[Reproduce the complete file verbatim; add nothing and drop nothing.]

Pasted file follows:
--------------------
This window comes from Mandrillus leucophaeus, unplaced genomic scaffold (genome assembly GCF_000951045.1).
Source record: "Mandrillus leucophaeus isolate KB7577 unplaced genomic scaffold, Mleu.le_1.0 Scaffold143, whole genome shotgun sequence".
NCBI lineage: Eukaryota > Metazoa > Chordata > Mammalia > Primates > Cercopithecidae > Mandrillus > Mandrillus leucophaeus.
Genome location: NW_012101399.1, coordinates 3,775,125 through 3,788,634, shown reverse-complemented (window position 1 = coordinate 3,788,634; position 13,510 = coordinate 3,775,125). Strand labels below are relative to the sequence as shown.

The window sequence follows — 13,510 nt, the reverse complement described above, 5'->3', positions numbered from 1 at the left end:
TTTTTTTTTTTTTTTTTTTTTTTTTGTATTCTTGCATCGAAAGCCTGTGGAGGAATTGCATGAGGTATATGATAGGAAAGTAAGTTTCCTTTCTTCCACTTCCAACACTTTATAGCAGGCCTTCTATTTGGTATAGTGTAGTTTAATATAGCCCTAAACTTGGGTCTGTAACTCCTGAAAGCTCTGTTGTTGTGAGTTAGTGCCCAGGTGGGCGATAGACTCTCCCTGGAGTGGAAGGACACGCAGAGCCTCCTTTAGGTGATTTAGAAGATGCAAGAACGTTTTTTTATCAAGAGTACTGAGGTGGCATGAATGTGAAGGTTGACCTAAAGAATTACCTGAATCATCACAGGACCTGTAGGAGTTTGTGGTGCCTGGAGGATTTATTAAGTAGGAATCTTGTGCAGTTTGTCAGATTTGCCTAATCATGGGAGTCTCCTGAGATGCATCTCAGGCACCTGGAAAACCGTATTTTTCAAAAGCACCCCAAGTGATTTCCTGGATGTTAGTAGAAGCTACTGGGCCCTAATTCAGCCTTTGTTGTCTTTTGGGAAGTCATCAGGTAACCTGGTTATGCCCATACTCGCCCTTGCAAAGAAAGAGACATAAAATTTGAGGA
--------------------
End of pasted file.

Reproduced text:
This window comes from Mandrillus leucophaeus, unplaced genomic scaffold (genome assembly GCF_000951045.1).
Source record: "Mandrillus leucophaeus isolate KB7577 unplaced genomic scaffold, Mleu.le_1.0 Scaffold143, whole genome shotgun sequence".
NCBI lineage: Eukaryota > Metazoa > Chordata > Mammalia > Primates > Cercopithecidae > Mandrillus > Mandrillus leucophaeus.
Genome location: NW_012101399.1, coordinates 3,775,125 through 3,788,634, shown reverse-complemented (window position 1 = coordinate 3,788,634; position 13,510 = coordinate 3,775,125). Strand labels below are relative to the sequence as shown.

The window sequence follows — 13,510 nt, the reverse complement described above, 5'->3', positions numbered from 1 at the left end:
TTTTTTTTTTTTTTTTTTTTTTTTTGTATTCTTGCATCGAAAGCCTGTGGAGGAATTGCATGAGGTATATGATAGGAAAGTAAGTTTCCTTTCTTCCACTTCCAACACTTTATAGCAGGCCTTCTATTTGGTATAGTGTAGTTTAATATAGCCCTAAACTTGGGTCTGTAACTCCTGAAAGCTCTGTTGTTGTGAGTTAGTGCCCAGGTGGGCGATAGACTCTCCCTGGAGTGGAAGGACACGCAGAGCCTCCTTTAGGTGATTTAGAAGATGCAAGAACGTTTTTTTATCAAGAGTACTGAGGTGGCATGAATGTGAAGGTTGACCTAAAGAATTACCTGAATCATCACAGGACCTGTAGGAGTTTGTGGTGCCTGGAGGATTTATTAAGTAGGAATCTTGTGCAGTTTGTCAGATTTGCCTAATCATGGGAGTCTCCTGAGATGCATCTCAGGCACCTGGAAAACCGTATTTTTCAAAAGCACCCCAAGTGATTTCCTGGATGTTAGTAGAAGCTACTGGGCCCTAATTCAGCCTTTGTTGTCTTTTGGGAAGTCATCAGGTAACCTGGTTATGCCCATACTCGCCCTTGCAAAGAAAGAGACATAAAATTTGAGGA